Remember Spotify’s Fake Artists? They’re still going strong – and still attracting scandals.

Firefly Entertainment from Sweden must be one of the most successful young independent record companies in the world.

Headquartered in Karlstad, Sweden, the label generates over 65 million SEK – or around 7 million US dollars annual exchange rates – per year, according to the latest annual results published in 2020.

That’s 10 times what Firefly generated three years earlier.

These statistics come from the Swedish newspaper Dagens Nyheter (DN)what has Just do an exposé how Firefly makes at least some of that money. It’s a story that will be very familiar to longtime MBW readers.

Accordingly DNFirefly Entertainment makes a roaring trade in what some would call “fake artists”. Spotify.

These are the now-familiar pseudonymous artists on the streaming platform – artists with no discernible online footprint – whose music fills many of Spotify’s own key mood and chillout playlists.

Music industry figures have long wondered aloud whether Spotify has agreements in place that would allow it to pay less royalties on music streams from “fake artists” — whose cumulative streams now number in the billions — than streams from artists signed to majors stand record companies.

In his report (available here) DN obtained a list of 830 “fake artist names” associated with Firefly and discovered that at least 495 of those artists have music on first-party Spotify playlists.

That number likely underestimates the breadth of Firefly’s artists on Spotify-run playlists, suggests DNsince the newspaper only published 100 playlists out of “several thousand [playlists] for which Spotify is responsible”.

DN also discovered – via the registry of Swedish publisher STIM – that music by over 500 of these “fake artists” was created by just 20 songwriters. The publication says it even found a composer who is the creator of songs for no fewer than 62 fake artists on Spotify; His music currently attracts 7.7 million listeners to the service each month.

Accordingly his websiteFounded in 2010, Firefly Entertainment boasts a “growing catalog of over 7,000 titles [with] over 5 billion streams worldwide”.

DN raises questions in his report about the frequency with which Firefly’s music ends up on major Spotify playlists – and the fact that the label’s management reportedly has “close personal ties to a former Spotify executive”. DN Names like Nick Holmstén.

DN reports that Holmstén has a “close personal relationship” with one of Firefly’s founders.

Holmstén joined Spotify when the company acquired its music discovery startup Tunigo in 2013. He then became Spotify’s Head of Music with ultimate responsibility for Spotify’s playlist strategy. Holmsten left Spotify in 2019.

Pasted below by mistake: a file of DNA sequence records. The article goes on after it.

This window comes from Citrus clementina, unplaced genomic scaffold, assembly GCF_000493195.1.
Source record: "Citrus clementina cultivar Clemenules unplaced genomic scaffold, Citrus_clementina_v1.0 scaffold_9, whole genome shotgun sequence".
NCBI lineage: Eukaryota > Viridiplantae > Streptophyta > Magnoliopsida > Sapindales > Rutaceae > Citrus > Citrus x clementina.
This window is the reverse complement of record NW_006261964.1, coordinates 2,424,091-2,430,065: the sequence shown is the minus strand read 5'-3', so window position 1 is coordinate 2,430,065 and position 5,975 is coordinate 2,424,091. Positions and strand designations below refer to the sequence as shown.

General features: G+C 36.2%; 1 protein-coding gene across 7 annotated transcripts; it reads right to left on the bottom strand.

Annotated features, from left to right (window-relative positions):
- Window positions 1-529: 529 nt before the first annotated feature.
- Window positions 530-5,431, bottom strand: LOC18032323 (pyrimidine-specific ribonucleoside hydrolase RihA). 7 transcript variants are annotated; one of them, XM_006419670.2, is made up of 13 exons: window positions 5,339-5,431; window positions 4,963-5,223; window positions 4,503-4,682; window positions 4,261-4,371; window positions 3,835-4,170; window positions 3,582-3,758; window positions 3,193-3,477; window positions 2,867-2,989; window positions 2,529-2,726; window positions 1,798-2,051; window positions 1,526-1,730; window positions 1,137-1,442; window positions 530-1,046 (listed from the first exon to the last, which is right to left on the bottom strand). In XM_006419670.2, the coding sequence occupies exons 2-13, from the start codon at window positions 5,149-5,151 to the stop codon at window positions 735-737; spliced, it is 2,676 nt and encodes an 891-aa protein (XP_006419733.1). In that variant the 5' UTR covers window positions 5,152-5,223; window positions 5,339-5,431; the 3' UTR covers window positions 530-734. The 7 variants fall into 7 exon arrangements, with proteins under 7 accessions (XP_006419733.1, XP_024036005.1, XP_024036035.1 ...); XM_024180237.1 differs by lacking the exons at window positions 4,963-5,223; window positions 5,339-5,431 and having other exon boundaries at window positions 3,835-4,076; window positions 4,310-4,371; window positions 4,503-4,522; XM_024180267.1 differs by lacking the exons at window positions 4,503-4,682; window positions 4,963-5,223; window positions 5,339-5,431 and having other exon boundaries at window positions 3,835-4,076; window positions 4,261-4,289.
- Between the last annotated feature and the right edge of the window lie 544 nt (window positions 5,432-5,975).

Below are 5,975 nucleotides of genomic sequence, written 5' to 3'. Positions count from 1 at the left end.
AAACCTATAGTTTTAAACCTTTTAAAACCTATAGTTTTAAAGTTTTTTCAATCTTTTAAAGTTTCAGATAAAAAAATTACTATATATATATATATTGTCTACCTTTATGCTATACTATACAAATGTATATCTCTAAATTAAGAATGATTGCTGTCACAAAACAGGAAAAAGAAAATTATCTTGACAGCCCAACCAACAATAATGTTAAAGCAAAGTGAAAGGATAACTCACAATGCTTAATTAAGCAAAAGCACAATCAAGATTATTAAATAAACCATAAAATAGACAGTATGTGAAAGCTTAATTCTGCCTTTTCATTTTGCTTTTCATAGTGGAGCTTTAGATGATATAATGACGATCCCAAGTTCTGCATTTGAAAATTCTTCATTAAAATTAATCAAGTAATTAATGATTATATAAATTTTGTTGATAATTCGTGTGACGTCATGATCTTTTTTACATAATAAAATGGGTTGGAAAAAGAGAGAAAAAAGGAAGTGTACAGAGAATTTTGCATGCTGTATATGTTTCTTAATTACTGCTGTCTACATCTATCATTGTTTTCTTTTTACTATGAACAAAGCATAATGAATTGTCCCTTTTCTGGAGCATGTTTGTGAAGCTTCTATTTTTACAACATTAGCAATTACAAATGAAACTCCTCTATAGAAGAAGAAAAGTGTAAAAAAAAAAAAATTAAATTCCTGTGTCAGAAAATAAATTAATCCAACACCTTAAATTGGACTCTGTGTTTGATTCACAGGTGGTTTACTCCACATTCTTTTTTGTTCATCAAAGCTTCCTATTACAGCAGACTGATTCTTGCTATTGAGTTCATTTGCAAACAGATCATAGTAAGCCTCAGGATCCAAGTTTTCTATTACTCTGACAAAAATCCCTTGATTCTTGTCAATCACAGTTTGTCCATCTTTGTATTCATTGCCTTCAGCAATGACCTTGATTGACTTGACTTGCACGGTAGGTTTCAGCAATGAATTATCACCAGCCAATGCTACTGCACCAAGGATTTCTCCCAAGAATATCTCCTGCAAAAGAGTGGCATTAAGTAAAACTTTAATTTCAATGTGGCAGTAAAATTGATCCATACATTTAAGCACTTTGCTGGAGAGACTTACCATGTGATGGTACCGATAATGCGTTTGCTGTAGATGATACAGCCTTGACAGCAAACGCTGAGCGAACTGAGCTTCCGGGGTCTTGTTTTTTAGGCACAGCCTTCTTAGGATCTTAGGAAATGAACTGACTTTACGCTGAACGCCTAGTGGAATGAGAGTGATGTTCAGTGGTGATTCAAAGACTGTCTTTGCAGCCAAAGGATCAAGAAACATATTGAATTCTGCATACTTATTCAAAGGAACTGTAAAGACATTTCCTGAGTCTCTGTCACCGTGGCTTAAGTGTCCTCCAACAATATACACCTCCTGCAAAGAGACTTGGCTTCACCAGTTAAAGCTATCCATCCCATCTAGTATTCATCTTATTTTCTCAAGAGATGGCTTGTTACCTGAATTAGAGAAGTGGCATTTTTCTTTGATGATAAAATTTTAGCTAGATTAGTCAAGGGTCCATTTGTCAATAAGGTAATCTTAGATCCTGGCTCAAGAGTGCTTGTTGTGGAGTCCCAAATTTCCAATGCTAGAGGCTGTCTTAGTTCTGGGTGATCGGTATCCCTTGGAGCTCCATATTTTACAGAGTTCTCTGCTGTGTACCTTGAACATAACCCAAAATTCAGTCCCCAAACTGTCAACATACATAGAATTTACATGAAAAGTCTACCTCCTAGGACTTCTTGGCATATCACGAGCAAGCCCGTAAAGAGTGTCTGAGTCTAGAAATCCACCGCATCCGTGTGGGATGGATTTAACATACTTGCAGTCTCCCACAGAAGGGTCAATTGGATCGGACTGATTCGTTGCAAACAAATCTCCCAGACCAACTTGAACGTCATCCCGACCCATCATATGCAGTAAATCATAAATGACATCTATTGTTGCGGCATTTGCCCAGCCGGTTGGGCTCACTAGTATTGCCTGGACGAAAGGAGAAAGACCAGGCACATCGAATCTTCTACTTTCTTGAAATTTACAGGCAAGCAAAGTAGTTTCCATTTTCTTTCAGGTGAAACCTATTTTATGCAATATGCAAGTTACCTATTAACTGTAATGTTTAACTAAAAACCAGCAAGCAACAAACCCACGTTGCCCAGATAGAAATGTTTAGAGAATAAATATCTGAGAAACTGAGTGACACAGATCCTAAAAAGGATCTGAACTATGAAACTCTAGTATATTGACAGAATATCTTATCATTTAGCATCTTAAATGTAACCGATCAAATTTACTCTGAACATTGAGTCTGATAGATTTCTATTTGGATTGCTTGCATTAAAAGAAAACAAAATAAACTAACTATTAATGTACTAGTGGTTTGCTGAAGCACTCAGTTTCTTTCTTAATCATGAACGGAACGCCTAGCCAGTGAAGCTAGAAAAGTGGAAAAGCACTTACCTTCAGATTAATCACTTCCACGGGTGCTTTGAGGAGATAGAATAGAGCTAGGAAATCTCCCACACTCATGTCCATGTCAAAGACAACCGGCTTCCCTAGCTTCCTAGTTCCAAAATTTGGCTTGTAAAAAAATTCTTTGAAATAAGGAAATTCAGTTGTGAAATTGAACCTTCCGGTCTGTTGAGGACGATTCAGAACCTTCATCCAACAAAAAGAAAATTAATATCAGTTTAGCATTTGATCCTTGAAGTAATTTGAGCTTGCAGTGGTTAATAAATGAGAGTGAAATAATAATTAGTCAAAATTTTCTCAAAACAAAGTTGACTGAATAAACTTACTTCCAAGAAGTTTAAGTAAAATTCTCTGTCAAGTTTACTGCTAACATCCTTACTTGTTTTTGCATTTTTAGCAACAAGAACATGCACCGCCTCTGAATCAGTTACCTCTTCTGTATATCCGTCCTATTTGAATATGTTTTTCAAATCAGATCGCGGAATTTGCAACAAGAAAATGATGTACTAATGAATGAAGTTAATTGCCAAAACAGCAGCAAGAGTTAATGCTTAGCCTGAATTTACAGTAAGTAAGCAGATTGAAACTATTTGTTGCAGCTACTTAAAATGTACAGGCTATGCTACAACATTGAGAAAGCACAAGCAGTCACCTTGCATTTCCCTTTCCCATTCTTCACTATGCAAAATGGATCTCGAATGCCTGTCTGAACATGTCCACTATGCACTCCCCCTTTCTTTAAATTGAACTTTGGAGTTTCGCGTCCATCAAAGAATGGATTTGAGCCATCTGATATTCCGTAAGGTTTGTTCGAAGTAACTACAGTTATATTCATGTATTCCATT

As answer to DNs Story, Firefly CEO Peter Classon said in a statement: “There is no direct relationship with Spotify or otherwise that could affect the playlists. As for the number of songs in Spotify’s playlists, we refer to Spotify, which controls the process of how songs get into the playlists.

“And we also want to strongly deny that any association with Nick Holmstén, who left Spotify in 2019, would affect our business.”

In January fireflies announced that it had become one of the partners and investors of TSX Entertainment in New York.

TSX is Nick Holmstén’s new music project, set to launch in Times Square later this year dubbed the “Disneyland of Music”.

That’s not the only big news to come out of the Nordics over the past few days that has reignited the “fake artist” debate on Spotify.

Another Swedish newspaper, Svenska Dagbladet (SVD), reported on Sunday (March 27) that one of the most successful composers of “fake artist” music to appear on Spotify’s Mood and Chillout playlists is Christer Sandelin – formerly a member of the groups Style and Freestyle.

Today Sandelin runs a label called Chillmiwhich specializes in – you guessed it – chillout music from fictional artists with no discernible online footprint.

SvD reports (translated): “On Spotify alone, Chillmi’s 2,500 songs now total more than 2.5 billion streams, or an average of 1 million streams per song.”

Could all of those 2,500 tracks have been created by one man?

Sandelin’s company, which owns Chillmi, has had annual sales of between 5 million SEK (around 540,000 USD) and 16 million SEK (around 1.7 million USD) over the past five years, reports SvD.

But here it is Yes, really big news.

Guess how Christer Sandelin, a pioneer of “fake artist-ry” on Spotify playlists, got into this lucrative game in the first place?

In fact, SvD reports that in 2015 Sandelin was first – directly – commissioned by Spotify to produce instrumental music for its chillout playlists.

The newspaper continues to report (translated): “These tracks soon began appearing in playlists [designed] be in the background while studying, meditating – or sleeping.”

If this is true, then this is extensively verified this groundbreaking story by MBW – on Spotify, which is experimenting with directly commissioning “fake artists” – which we released back in 2016 and based on ours very solid sources in Scandinavia.

Spotify afterwards publicly denied MBW’s story was accurate and it attempted to discredit our reporting of his shenanigans to the global music industry.

To everyone who believed the folks at Spotify who made this attempt at discrediting – just to save their own asses from public listing – today we dedicate this: a wonderful track by a Swedish artist that’s not fake at all.

music business worldwide Remember Spotify’s Fake Artists? They’re still going strong – and still attracting scandals.

Fry Electronics Team

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